Marisa Martin is a Christian, conservative political activist and practicing artist of over 30 years. She uses a pen name because she feels it is terribly rude for an artist to criticize other artists – and it slows the hate mail down.More ↓Less ↑
“Kirill believes in Putin, when he’d do better to believe in God.”
Why have these words and a minor act of trespass in a Moscow church become one of the most controversial, buzzed about events on earth?
Short version: In March 3, 2012, an group of female, anarchist, punk-art performers notoriously calling themselves “P—- Riot” entered Moscow’s Christ the Savior Cathedral in their trademark balaclavas and performed a subversive little song called “Holy S—,” petitioning “Virgin Mary, mother of God, rid Russia of Putin!” The Cathedral’s keepers were not amused and had the girls dragged off the stage/altar and later arrested where they have remained in custody to this day.
Since the women’s arrest, media has been fascinated with their fate, and the bizarre, Stalinesque showcase of a trial. For the uninitiated, wondering why all the fuss over a few vulgar anarchists, there’s the more to the story. It’s a perfect storm convergence of sexy young artists, world politics, religious skullduggery and lots of corruption blowing in from all fronts. Not surprisingly the subject has mutated into an international affair with pundits, celebrities, politicians and the populace weighing in.
The first time I heard about the arrests of Nadezhda Tolokonnikova, 22, Maria Alyokhina, 24, and Yekaterina Samutsevich, 30, I was far from sympathetic. Still gagging over the presumption of the Occupy Wall Street bunch, its far-left rhetoric, threats and cheesy political art, P—- Riot was nominally related by type-casting at least. For instance, Nadezhda was previously involved with the aggressive group Voina (war) which took “deconstruction” literally, including torching police cars and public sex in museums while continuously tempting fate and the iron hand.
P—- Riot made a name for themselves by public jeers and accusations in the form of raucous guerrilla performance songs. Alarmed by Prime Minister Vladimir Putin’s re-entering the election, P—- Riot symbolized his political opposition, claiming the process was a “rotten, broken system.”
Accompanied by electric guitars and screamed lyrics to convey “inner suffering, hysteria and dissonant sounds,” they serenaded inmates at a jail last winter, little knowing they would soon join their number. More dangerously, they addressed hostile songs in Red Square to Putin and criticized his quid pro quo relation to the Russian Orthodox Church, especially with the “Patriarch of Moscow and all of Russia,” Kirill I.
This is where the trouble really started. Their mistake was to publicly insult and accuse the powers that be of corruption and cronyism, something most Russians I’ve spoken to seem to accept with a yawn. Their charges against Putin and Patriarch Kirill were serious, including corruption, personal appropriation of public properties, collusion and oppression.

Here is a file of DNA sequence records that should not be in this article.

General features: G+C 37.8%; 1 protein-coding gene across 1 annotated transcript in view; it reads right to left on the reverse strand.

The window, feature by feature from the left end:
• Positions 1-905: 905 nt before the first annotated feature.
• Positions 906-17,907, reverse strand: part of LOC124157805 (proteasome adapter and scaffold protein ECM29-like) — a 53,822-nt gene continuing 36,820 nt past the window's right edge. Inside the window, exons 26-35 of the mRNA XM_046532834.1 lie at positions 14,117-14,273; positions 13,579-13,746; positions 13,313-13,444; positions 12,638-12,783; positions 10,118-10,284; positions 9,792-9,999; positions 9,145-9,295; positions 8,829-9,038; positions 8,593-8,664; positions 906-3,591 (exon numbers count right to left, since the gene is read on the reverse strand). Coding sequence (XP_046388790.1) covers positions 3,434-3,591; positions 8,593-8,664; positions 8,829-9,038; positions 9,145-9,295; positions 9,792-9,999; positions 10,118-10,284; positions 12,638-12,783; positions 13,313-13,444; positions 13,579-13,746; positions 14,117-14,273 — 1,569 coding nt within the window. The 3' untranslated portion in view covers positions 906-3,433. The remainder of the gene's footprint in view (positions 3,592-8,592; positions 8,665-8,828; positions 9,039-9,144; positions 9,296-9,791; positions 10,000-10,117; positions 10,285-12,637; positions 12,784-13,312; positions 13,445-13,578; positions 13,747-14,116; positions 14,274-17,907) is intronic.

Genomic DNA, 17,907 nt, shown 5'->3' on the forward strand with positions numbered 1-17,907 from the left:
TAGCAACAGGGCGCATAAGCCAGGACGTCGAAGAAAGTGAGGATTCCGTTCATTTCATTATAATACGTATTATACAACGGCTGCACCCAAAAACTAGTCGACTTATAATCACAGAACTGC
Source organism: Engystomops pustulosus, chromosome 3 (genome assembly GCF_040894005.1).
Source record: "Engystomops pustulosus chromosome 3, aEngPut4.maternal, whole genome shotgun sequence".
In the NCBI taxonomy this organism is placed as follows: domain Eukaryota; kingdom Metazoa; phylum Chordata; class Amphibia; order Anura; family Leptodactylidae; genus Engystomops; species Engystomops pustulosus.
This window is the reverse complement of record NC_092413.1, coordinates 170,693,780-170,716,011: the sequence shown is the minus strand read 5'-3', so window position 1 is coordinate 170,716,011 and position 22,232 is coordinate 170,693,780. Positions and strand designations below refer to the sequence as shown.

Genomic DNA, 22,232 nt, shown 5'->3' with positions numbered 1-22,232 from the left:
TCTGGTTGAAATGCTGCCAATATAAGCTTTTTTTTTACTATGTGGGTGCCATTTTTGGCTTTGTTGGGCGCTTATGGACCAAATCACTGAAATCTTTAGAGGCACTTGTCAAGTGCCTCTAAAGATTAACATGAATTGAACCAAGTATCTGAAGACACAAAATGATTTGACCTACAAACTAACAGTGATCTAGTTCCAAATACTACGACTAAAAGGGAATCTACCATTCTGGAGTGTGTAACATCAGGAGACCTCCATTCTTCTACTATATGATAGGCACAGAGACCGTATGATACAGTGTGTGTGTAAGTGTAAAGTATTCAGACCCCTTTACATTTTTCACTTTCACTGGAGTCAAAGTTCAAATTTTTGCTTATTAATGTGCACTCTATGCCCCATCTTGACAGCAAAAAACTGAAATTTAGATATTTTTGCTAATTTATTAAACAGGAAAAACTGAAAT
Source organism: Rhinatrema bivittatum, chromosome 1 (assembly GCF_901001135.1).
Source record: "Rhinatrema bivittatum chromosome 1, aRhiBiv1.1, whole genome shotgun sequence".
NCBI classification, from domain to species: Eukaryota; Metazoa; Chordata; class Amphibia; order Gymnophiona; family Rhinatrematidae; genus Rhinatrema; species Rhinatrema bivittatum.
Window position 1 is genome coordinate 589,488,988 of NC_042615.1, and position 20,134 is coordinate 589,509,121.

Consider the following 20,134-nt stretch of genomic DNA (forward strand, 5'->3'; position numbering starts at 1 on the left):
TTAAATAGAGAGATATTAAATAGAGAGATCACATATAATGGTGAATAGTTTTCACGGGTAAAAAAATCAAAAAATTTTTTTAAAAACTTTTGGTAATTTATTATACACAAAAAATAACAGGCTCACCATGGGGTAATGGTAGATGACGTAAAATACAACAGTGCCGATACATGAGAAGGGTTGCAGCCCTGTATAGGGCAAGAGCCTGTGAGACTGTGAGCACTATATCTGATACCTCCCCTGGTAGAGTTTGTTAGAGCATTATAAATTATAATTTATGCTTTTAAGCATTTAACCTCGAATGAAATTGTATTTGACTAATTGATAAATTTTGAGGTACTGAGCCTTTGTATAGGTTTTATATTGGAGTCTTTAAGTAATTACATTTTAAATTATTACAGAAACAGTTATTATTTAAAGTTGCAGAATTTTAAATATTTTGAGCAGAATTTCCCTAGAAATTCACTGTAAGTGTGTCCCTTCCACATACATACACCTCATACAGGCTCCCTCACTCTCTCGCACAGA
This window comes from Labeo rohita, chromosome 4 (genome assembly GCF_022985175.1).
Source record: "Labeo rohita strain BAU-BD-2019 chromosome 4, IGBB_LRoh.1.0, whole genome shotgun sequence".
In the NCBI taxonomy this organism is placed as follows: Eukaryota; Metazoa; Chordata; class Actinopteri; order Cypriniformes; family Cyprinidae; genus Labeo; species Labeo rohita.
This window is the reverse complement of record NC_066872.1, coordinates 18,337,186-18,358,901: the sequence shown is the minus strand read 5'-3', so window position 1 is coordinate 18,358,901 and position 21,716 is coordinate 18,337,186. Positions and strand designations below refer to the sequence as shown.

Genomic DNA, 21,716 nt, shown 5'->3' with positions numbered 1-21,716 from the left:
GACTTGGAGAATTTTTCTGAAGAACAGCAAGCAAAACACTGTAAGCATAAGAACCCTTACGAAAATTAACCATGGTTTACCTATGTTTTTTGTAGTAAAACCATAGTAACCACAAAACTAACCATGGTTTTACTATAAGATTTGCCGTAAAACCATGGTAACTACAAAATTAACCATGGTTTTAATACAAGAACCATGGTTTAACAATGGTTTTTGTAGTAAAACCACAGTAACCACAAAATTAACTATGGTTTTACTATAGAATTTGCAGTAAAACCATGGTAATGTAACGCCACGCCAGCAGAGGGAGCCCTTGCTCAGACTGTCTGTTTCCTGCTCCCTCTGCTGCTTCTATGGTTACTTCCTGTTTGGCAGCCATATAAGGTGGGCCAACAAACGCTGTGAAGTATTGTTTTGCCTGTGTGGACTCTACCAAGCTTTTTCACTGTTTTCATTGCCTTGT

But the two men yield tremendous power, and they flexed those muscles throughout the trial.
The girls were convicted of “hooliganism motivated by religious hatred” and received a two-year prison sentence, although the prosecution didn’t prove religious hatred. Several of the P—- Riot’s approximately 30 members attend church regularly and a few have been church volunteers. Apparently the church was almost empty, and the only people seen on their video are a few nuns and security guards, who were the plaintiffs and claimed to be terribly emotionally wounded, “unable to sleep.”
The defendants claim to protest ties between Putin, the Kremlin and the Orthodox church and not to attack the church itself. They clearly savaged Patriarch Kirill, though. In a Russian Today state-run network yet, P—- Riot call forth a “punk prayer” to “give courage and power to send away King Herod and his servants.” They also claimed the church had become “a tool in dirty electoral intrigues.”
Generally illegal protestors are fined about $40 or receive a 15-day jail sentence for this type of offense, but the girls stepped on some big toes that day.
Patriarch Kirill pontificated from his vantage condemning the young women for “mockery of a sacred place” and implied they were satanic and immoral. Lawyers for the prosecution called it a “conspiracy” of global scale, and their statements impute the CIA, the Masons and even “forces above them,” most ludicrously accusing Satan as the mastermind.
Showing none of the common Christian attributes such as forgiveness or loving enemies, Kirill urged “strong punishment for the three women.”
Immorality is one of the charges P—- Riot lobbed at Kirill for a number of reasons. The man infamously accumulated $4 billion (as of 2006) and acknowledges he made this trading in cigarettes and tobacco, by using his special privileges of the church to avoid taxes. Kirill withstood several scandals, and a current one has him in court defending why he sued former Health Minister Yuri Shevchenko, also a fellow priest, for 20 million rubles because of “dust” ruining his books in his apartment and eventually took Shevchenko’s apartment entirely.
But it gets even worse, and if P—- Riot detailed all the man’s apparent moral foibles, it might take them several verses. Patriarch Kirill isn’t married, but the aforementioned apartment is inhabited by Lidia Leonova, whom he variously designates “a very good friend” to close friends and “sister, cousin” or “keeper,” depending whom you ask. He is accused of owning a luxury Timmerman yacht and building himself palatial residences, although those haven’t been proved yet. And there’s the infamous disappearing watch: a £20,000 Swiss Breguet watch, which appears miraculously on Kirill’s arm as he claims he only owns a cheap one. The non-existent Breguet was Photoshopped out of images, and people noticed the changes, but the image of the watch still remained in reflections.